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Article
March 1920

LABORATORY AND CLINICAL STUDIES BEARING ON THE CAUSES OF THE REACTIONS FOLLOWING INTRAVENOUS INJECTIONS OF ARSPHENAMIN AND NEO-ARSPHENAMINSECOND COMMUNICATION

Author Affiliations

PHILADELPHIA

From the Dermatological Research Laboratories, Philadelphia, Pa.

Arch Derm Syphilol. 1920;1(3):235-255. doi:10.1001/archderm.1920.02350030003001
Abstract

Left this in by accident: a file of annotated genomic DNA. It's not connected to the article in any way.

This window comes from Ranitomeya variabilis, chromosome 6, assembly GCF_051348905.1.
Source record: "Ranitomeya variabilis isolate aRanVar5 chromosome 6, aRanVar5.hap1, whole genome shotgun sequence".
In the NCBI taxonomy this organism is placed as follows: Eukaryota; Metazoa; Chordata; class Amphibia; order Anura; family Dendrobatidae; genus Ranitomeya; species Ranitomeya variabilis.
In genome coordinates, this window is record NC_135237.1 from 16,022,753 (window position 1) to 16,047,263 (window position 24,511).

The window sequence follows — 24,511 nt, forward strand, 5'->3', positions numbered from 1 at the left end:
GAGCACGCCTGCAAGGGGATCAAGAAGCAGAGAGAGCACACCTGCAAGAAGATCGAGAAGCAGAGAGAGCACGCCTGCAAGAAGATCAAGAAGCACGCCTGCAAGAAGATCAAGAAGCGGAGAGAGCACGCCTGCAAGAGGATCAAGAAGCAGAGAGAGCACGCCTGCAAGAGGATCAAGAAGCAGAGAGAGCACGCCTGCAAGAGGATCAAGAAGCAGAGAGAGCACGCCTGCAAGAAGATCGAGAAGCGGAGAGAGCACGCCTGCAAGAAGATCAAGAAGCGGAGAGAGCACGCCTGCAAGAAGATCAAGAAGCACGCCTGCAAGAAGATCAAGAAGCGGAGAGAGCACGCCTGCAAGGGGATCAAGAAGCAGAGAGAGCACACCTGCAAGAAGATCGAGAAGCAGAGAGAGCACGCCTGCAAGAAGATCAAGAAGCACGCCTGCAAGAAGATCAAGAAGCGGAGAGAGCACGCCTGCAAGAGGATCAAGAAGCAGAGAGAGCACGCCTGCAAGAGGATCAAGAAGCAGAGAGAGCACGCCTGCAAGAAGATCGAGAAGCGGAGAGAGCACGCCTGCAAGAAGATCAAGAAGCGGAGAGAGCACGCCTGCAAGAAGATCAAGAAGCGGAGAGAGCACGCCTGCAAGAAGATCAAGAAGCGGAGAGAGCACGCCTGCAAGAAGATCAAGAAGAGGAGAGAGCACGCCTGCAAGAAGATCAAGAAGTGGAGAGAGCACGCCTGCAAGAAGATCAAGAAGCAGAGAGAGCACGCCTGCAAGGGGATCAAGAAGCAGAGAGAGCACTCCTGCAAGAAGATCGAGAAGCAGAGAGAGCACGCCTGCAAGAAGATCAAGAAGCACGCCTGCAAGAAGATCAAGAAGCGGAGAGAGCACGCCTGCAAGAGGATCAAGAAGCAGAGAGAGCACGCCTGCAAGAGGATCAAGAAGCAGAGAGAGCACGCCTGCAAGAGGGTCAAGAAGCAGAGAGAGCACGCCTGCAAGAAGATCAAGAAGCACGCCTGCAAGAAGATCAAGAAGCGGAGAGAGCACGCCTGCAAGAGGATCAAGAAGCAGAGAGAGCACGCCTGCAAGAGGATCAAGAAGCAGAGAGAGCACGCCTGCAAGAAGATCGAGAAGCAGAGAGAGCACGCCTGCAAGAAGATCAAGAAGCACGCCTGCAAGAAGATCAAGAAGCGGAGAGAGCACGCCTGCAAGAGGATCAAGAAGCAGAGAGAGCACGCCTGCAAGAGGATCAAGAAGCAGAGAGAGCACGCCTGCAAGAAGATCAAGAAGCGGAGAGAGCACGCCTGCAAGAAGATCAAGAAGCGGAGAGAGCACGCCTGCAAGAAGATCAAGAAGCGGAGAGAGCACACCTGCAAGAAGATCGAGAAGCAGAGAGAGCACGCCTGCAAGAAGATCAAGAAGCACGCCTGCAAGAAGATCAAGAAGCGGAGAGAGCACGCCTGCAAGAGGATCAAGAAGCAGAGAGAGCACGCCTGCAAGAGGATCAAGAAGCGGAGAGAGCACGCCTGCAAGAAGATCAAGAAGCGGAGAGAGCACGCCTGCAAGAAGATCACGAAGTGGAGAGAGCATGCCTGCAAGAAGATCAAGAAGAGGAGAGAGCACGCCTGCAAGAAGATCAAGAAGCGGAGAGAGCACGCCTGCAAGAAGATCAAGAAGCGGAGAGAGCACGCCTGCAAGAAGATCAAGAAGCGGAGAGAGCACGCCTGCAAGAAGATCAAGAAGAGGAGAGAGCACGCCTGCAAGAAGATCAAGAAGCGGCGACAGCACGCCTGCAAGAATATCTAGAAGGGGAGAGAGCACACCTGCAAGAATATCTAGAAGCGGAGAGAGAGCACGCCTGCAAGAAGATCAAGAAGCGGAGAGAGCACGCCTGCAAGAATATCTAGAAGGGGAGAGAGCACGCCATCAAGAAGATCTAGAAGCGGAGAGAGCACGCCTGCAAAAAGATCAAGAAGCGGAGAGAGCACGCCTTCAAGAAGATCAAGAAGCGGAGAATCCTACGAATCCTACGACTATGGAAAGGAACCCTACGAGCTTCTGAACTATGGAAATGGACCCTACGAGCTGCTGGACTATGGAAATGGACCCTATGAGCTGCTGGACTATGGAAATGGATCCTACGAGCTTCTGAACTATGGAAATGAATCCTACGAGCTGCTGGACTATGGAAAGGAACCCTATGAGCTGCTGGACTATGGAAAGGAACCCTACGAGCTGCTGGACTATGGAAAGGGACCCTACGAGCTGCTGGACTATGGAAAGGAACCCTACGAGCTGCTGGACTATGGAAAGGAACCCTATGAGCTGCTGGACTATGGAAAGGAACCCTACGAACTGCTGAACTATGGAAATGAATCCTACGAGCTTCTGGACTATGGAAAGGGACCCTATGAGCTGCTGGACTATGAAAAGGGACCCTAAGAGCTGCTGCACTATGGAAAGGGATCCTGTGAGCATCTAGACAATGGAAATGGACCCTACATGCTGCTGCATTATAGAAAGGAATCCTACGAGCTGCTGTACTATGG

INTRODUCTION  Since the introduction of the organic arsenicals in the treatment of syphilis, great interest has been manifested in the study of the systemic reactions following the use of arsphenamin and neo-arsphenamin, as well as in the underlying causes of these reactions. A considerable literature has grown up on this subject — much of it of a controversial character. While considerable light has already been shed, many practical and important phases of the problem are still obscure. These studies were undertaken with the view of aiding in the clarification of this complicated subject.The literature concerning the earlier investigations need not be given in detail, as it has been reviewed by many writers. The more recent and meritorious studies of Danysz1 are deserving of careful thought. In 1917 Danyzs published his ingenious "precipitation hypothesis" as an explanation of the causes of reactions following arsphenamin and neo-arsphenamin. He states: A short

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